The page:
Eat for your age
It's important to have a healthy, balanced diet throughout life, but different nutrients can help maintain health at specific ages.
In your 50s
Watch your fat levels Health problems, such as raised cholesterol, high blood pressure and type 2 diabetes are more common in this age group. A low-fat, low-GI diet, which includes plenty of fruit and vegetables, is the best way to prevent and treat all of these problems.
The decline in oestrogen levels that accompanies the menopause accelerates the loss of calcium from bone, which increases the risk of osteoporosis or brittle bones. To counteract this, it's important to eat at least three servings of low-fat, calcium-rich foods each day. Working some regular weight-bearing exercise, such as walking, into your routine will also help to keep bones strong.
In your 50s, your joints may also start to become a bit stiff and sore. Studies have shown that taking a supplement of glucosamine combined with chondroitin can help to relieve joint pain and prevent further damage.
If you don't eat at least one serving of oil-rich fish each week, you should also think about taking an omega-3 supplement to help thin the blood and reduce the risk of heart attack and stroke.
- Cholesterol-lowering foods Get your cholesterol and blood pressure checked. If you have high cholesterol, swap to a cholesterol-lowering spread or one of the mini drinks or yogurts.
- Soya Eating 25g of soya protein a day can help reduce blood cholesterol levels. Phytochemicals in soya beans, and products made from them, may also help reduce many of the unpleasant symptoms associated with the menopause. Use tofu instead of chicken in stir fries and pour calcium-enriched soya milk on your cereal.
- Omega-3 fats To keep bones and heart healthy, go for canned salmon salmon rather than canned tuna as salmon is rich in omega-3 fats and calcium.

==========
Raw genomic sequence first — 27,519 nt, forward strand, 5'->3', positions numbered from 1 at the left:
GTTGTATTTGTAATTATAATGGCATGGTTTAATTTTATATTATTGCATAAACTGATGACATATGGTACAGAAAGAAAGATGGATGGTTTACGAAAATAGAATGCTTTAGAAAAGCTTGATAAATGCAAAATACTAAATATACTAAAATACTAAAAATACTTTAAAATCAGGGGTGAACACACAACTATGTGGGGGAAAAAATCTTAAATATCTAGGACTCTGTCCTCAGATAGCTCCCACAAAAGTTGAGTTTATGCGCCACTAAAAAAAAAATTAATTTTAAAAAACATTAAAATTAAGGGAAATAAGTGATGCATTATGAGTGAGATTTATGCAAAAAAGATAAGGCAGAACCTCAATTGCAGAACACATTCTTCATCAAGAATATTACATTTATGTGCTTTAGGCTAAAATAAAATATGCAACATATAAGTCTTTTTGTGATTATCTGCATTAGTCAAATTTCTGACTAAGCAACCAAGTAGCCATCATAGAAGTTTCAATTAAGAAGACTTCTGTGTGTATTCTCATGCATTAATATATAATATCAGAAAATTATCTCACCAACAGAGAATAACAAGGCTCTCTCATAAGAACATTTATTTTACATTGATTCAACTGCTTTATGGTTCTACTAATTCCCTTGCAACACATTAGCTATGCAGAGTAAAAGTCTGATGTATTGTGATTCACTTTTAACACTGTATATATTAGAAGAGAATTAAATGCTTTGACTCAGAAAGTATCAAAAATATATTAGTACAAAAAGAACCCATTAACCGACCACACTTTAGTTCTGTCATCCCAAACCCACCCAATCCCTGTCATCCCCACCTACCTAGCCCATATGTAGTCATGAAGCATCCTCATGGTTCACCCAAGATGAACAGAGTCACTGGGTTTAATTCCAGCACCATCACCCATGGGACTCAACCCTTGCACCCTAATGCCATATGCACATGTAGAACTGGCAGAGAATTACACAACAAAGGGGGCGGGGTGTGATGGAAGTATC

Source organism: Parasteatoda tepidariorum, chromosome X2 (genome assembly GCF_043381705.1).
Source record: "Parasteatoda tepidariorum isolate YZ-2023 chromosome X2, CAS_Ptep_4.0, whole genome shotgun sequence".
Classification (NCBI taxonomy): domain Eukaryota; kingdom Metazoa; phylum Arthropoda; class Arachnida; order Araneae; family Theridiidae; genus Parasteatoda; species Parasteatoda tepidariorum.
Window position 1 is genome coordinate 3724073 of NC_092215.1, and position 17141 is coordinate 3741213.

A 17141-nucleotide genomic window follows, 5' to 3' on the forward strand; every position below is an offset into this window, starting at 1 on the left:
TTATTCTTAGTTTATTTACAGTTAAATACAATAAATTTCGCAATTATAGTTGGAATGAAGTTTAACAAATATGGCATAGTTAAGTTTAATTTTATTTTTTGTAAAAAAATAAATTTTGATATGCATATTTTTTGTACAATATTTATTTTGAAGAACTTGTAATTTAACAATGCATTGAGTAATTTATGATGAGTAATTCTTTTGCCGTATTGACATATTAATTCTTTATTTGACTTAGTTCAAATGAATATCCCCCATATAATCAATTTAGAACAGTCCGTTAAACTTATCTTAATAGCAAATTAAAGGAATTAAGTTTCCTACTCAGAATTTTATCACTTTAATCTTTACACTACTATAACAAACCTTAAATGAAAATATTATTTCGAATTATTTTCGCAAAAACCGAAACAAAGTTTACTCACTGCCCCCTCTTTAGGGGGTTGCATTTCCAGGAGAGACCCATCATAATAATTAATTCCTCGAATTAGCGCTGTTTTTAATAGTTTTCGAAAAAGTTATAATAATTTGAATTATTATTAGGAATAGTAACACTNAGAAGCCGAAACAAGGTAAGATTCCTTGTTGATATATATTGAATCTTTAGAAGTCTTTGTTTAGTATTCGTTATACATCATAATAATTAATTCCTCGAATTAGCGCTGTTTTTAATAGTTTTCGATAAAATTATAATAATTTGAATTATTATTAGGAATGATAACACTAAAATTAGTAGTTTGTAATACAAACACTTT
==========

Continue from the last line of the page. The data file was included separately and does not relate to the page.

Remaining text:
60 & over
Vitamins are vital As we grow older, various physiological and psychological changes occur which have a direct effect on nutritional requirements. The body becomes less efficient at absorbing and using many vitamins and minerals. Long-term use of prescription drugs can reduce the absorption of certain nutrients.
At the same time, many people find that as they get older their appetite decreases. Since the need for vitamins and minerals stays the same, or in some cases increases, it becomes even more important that the food we eat is healthy and nutritious.
Digestive problems, like constipation, piles and diverticular disease, are more common in this age group. A high-fibre diet can help, but in addition to upping your fibre intake you need to make sure you're drinking plenty of water, otherwise the fibre can't work. Some types of probiotic yogurt can also help with constipation - choose one which says on the label that it improves gut transit time.
Our sense of smell and taste becomes less acute as we get older, but don't fall into the trap of adding extra salt to your food - use herbs, spices and other flavourings such as garlic, lemon juice, flavoured vinegars or mustard.
You need to ensure that you include plenty of foods rich in B12. If you've suffered a heart attack, you should increase your intake of oil-rich fish so you're having at least two servings a week, and talk to your GP about taking a fish oil supplement.
Like calcium, vitamin D is important for good bone health. The body can make vitamin D by the action of sunlight on the skin, but as people get older they tend to spend less time outside, so make sure your diet contains at least 10 micrograms of vitamin D.
- Fibre Choose a wholegrain breakfast cereal, like porridge or branflakes, wholemeal or granary bread and eat plenty of fruit and veg. A small glass of prune juice in the morning will help to prevent constipation.
- Vitamin B12 Meat, fish, eggs, dairy products and fortified breakfast cereals all contain vitamin B12.
- Vitamin D Small amounts of vitamin D are found in margarine, eggs and oil-rich fish. Vitamin D can also be made by the action of sunlight on the skin so when the weather is warm, expose your arms and face to the sun for at least 20 minutes a day.